Sigh…With Callie and Terri both a reality, Pam under consideration, and
Samantha’s story in progress I can only imagine what my life will look like by the time Kate and Karla are done with me.

Despite a bustling day care center and a new foster child, Terri Hayes hungers for a family of her own. Then a plumbing mishap leaves her homeless and questioning God’s plan. Steve Evans’s gracious offer of his basement apartment as a temporary solution is an answered prayer.

Steve is a successful writer and a good father, but Terri is horrified when Steve’s book research leads him to a harsh confrontation with the parents of her foster child. She needs to distance herself from Steve, but her efforts fall short as his two scheming daughters plot to make Terri their new stepmother. 

Will harsh words and sneaky plans drive Kelsey’s family further apart and put a wedge between Terri and Steve? Or does God have another plan in store?

Connect with Sharon:

Sharon, thanks for sharing!

Readers, thanks for visiting Lagniappe

I pray that you find "a little something extra" in each of your days.

I love hearing from you so don't be afraid to leave a comment!


Tuesday, April 09, 2013

Out of a Dream by Rosemary Hines

I recently read an interesting book by Rosemary Hines. The subject matter captured my attention because it could have been written about me. There were times when I dabbled with New Age spiritualism and thought, "What's the harm?" 

The Bible says, we cannot serve two Gods and that there will be no gods before the one true God. Period. Some of the things I was learning taught reliance on self. Making yourself the god of your life. And that's wrong.

There's nothing wrong with a healthy dose of confidence, but our strength should come from the Lord. Simply because everything we have and are, comes from Him. Here is a little about the book.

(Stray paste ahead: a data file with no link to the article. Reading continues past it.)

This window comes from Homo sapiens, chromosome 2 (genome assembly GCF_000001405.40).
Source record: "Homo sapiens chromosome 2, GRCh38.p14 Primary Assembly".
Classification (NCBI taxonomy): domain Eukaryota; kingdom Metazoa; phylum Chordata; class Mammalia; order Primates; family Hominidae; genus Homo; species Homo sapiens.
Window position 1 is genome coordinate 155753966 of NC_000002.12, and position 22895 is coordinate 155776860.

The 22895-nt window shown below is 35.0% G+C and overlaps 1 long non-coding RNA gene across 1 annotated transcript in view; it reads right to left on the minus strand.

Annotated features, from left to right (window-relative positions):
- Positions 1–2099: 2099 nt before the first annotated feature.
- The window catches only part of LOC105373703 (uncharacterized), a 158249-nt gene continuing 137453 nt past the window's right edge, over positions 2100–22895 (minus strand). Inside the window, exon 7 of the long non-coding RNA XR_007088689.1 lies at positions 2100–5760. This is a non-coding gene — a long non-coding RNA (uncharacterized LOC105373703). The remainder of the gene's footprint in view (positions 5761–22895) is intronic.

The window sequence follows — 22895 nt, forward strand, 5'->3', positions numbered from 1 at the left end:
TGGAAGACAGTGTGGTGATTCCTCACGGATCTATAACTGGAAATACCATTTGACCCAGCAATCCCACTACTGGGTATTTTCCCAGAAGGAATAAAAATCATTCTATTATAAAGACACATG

Out of a Dream
Rosemary Hines
This story is one that could be told about any one of us. The occult disguised as New Age is a lure that can be hard to resist. While many of us are searching, as the character in this book, for something to fill our void. It's easy to fall into the trap of Spiritual enlightenment via the New Age movement.

This based-on a true story begins with Michelle who is a happily married woman who is subtly lured into the new age world. As the story progresses, we see that she needs more to fill the ever-increasing void she feels and is lead away from the things she values. When tragedy strikes her family, her new-age spirituality is not enough to give her the peace she longs for.

Rosemary's story gives us a glimpse into what can happen once we've opened the door to trying to find God in things that are not of God.

Rosemary, Thanks for sharing this story.

On Amazon:

Thanks for visiting Lagniappe

I pray that you find "a little something extra" in each of your days.